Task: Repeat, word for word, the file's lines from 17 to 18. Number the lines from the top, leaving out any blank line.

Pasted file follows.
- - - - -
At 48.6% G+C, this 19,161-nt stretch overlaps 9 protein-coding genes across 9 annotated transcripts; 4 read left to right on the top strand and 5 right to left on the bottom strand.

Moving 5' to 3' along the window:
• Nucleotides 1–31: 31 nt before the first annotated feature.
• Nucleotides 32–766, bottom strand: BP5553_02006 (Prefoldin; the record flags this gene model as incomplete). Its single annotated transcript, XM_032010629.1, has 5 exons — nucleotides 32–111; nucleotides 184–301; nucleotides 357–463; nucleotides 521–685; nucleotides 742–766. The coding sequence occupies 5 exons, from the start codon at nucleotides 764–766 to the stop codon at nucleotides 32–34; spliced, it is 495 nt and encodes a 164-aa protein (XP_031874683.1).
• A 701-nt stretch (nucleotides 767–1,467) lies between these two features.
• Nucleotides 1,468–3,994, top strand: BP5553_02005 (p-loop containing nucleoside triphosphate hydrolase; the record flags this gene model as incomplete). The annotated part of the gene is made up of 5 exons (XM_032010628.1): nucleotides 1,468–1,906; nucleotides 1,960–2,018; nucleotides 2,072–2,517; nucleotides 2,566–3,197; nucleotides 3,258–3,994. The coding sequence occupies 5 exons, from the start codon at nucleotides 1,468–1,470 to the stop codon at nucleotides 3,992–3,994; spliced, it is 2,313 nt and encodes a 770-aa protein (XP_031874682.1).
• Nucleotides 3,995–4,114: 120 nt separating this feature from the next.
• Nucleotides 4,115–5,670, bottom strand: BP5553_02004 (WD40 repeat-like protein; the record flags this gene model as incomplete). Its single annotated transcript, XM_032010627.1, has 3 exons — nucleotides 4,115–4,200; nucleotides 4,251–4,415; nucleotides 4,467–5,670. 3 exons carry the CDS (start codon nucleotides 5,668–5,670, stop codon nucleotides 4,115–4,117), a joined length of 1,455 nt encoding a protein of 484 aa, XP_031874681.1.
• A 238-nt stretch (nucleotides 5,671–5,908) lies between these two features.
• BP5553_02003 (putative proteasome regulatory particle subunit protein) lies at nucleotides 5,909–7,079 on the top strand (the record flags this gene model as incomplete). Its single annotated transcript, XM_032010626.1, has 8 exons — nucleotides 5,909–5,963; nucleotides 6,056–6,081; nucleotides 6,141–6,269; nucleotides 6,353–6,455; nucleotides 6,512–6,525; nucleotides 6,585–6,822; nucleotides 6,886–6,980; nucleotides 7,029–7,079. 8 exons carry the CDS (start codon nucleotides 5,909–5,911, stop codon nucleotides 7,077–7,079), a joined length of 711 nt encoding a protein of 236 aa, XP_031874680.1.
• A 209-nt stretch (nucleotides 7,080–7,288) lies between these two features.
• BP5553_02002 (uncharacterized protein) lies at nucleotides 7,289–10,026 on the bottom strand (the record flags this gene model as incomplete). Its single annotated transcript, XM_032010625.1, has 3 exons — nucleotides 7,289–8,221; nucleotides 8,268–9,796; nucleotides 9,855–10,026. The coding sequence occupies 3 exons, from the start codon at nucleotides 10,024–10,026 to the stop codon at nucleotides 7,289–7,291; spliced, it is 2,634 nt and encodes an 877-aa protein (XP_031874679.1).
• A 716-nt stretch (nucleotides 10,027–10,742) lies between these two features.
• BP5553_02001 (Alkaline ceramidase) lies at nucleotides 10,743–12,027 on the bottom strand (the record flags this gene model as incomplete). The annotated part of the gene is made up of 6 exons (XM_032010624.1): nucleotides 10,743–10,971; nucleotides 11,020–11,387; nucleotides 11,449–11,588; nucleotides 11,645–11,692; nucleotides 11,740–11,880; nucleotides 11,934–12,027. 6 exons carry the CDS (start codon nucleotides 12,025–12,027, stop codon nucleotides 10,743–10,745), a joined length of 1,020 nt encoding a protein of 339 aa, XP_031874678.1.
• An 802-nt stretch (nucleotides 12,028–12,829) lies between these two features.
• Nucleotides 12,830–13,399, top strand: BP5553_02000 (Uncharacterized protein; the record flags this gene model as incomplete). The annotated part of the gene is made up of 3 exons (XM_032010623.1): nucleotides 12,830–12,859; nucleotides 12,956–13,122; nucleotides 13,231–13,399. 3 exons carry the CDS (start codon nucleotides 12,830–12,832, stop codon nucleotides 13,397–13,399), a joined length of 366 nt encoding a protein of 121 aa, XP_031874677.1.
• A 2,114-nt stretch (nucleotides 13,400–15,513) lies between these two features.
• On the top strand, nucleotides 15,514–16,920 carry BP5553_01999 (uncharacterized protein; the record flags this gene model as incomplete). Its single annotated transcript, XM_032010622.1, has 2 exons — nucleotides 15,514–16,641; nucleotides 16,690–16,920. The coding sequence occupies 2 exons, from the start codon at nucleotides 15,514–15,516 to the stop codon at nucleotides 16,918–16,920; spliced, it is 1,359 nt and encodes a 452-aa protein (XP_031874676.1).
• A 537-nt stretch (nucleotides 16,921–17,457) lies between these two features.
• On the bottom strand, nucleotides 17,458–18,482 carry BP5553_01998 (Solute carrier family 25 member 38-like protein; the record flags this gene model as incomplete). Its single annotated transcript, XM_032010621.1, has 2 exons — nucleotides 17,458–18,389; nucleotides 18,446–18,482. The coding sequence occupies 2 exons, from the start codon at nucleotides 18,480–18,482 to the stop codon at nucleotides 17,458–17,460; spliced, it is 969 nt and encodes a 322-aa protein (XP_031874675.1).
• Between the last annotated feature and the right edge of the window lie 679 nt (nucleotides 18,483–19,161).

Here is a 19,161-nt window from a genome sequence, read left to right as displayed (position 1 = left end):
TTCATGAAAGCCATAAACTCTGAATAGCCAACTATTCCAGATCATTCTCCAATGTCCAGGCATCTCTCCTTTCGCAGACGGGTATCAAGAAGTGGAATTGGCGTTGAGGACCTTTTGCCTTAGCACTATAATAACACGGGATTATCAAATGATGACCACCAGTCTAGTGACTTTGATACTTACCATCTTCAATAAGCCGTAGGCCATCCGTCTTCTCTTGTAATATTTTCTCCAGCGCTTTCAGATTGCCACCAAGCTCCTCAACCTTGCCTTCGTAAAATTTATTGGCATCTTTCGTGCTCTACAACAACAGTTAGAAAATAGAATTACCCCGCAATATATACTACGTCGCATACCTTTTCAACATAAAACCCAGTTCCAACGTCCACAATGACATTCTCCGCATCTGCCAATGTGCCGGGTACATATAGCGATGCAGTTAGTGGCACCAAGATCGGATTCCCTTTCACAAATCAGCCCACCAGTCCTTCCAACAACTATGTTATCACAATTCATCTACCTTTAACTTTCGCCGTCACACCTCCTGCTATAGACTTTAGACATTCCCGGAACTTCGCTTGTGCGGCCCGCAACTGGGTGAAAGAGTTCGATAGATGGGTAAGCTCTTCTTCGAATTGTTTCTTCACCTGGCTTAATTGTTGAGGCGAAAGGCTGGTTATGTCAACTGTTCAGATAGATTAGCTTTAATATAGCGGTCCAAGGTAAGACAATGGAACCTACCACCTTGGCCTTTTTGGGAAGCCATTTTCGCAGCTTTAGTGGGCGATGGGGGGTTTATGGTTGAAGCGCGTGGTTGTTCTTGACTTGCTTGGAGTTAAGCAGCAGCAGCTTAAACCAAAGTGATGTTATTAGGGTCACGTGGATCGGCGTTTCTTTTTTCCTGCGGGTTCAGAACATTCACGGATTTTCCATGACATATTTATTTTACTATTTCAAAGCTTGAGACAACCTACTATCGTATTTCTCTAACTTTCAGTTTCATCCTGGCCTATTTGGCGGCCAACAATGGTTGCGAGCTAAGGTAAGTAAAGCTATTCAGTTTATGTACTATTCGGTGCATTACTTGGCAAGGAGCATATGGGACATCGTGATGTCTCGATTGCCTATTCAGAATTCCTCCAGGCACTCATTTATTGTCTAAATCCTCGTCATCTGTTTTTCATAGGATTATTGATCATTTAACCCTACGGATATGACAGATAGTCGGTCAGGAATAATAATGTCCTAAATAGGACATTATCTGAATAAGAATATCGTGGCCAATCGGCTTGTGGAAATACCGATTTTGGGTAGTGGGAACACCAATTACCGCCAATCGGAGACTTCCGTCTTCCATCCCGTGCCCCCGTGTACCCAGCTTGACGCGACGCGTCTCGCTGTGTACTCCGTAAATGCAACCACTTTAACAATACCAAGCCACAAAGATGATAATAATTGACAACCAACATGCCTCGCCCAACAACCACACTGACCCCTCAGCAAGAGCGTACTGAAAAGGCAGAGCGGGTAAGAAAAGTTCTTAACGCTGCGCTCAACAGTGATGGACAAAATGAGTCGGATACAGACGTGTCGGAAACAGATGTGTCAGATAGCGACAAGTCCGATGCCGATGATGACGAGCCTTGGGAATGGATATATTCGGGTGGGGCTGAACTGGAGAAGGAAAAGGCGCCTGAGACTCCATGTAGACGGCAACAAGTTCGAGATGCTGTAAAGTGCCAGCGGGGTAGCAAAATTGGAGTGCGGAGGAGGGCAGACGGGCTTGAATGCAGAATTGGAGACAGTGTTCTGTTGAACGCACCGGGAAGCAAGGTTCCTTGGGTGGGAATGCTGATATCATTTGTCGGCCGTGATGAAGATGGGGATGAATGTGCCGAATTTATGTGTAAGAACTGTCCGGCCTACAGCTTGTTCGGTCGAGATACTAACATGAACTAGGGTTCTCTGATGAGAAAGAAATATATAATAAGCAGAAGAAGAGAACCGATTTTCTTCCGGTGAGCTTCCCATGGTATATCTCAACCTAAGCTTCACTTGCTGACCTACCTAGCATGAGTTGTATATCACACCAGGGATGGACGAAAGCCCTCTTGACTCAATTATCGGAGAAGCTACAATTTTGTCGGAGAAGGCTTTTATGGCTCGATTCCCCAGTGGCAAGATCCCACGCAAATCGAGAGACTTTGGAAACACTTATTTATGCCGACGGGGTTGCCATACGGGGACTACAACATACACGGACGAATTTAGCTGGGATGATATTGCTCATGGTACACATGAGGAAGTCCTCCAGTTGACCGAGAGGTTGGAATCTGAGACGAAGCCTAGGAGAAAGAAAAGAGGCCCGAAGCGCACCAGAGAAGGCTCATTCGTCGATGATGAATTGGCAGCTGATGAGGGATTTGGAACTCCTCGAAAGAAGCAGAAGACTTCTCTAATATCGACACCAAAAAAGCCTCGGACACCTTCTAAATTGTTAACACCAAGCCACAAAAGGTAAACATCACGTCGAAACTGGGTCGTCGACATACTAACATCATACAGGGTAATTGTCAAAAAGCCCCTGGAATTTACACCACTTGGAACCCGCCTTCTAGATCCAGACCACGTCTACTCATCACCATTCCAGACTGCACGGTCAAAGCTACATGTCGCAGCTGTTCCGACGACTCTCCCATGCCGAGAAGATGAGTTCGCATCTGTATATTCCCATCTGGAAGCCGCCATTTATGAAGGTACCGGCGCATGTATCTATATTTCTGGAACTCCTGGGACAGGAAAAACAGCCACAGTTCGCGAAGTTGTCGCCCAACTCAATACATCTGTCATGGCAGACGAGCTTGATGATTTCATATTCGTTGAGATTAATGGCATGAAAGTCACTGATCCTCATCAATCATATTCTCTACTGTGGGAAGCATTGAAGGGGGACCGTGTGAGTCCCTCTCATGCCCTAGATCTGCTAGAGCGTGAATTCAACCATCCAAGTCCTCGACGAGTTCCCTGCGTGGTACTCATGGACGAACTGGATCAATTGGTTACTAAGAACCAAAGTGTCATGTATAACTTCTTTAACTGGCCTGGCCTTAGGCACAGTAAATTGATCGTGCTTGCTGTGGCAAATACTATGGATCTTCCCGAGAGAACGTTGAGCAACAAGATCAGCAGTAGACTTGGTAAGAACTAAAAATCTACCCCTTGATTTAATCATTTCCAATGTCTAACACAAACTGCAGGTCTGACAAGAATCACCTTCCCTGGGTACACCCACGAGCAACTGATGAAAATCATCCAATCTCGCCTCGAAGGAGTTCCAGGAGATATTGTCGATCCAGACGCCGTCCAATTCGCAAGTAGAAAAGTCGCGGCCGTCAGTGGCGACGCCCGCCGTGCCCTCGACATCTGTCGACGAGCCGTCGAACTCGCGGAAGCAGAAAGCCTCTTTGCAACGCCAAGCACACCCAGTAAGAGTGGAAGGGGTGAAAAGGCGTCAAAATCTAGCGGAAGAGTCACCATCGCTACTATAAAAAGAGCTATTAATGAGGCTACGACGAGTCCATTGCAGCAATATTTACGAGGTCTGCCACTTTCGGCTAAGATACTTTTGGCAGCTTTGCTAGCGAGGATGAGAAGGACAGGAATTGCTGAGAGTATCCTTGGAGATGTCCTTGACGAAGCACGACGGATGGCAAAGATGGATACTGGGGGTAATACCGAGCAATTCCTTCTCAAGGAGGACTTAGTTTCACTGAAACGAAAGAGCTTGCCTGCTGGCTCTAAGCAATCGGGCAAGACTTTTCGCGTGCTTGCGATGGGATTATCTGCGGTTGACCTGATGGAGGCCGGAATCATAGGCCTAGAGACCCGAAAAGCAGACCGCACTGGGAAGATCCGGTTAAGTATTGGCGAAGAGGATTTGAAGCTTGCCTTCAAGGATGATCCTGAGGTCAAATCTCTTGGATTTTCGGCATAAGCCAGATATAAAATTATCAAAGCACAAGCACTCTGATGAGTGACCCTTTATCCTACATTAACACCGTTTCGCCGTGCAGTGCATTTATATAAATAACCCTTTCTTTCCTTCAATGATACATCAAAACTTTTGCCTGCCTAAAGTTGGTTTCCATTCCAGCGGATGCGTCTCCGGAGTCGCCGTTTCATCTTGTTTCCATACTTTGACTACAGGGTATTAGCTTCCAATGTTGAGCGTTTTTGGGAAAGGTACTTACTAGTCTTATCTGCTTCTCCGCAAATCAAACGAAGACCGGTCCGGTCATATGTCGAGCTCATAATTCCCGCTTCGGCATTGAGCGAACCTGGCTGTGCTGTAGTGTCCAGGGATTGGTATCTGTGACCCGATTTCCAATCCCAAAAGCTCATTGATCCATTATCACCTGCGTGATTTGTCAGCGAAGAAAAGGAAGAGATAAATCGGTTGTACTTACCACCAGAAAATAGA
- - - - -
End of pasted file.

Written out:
• A 2,114-nt stretch (nucleotides 13,400–15,513) lies between these two features.
• On the top strand, nucleotides 15,514–16,920 carry BP5553_01999 (uncharacterized protein; the record flags this gene model as incomplete). Its single annotated transcript, XM_032010622.1, has 2 exons — nucleotides 15,514–16,641; nucleotides 16,690–16,920. The coding sequence occupies 2 exons, from the start codon at nucleotides 15,514–15,516 to the stop codon at nucleotides 16,918–16,920; spliced, it is 1,359 nt and encodes a 452-aa protein (XP_031874676.1).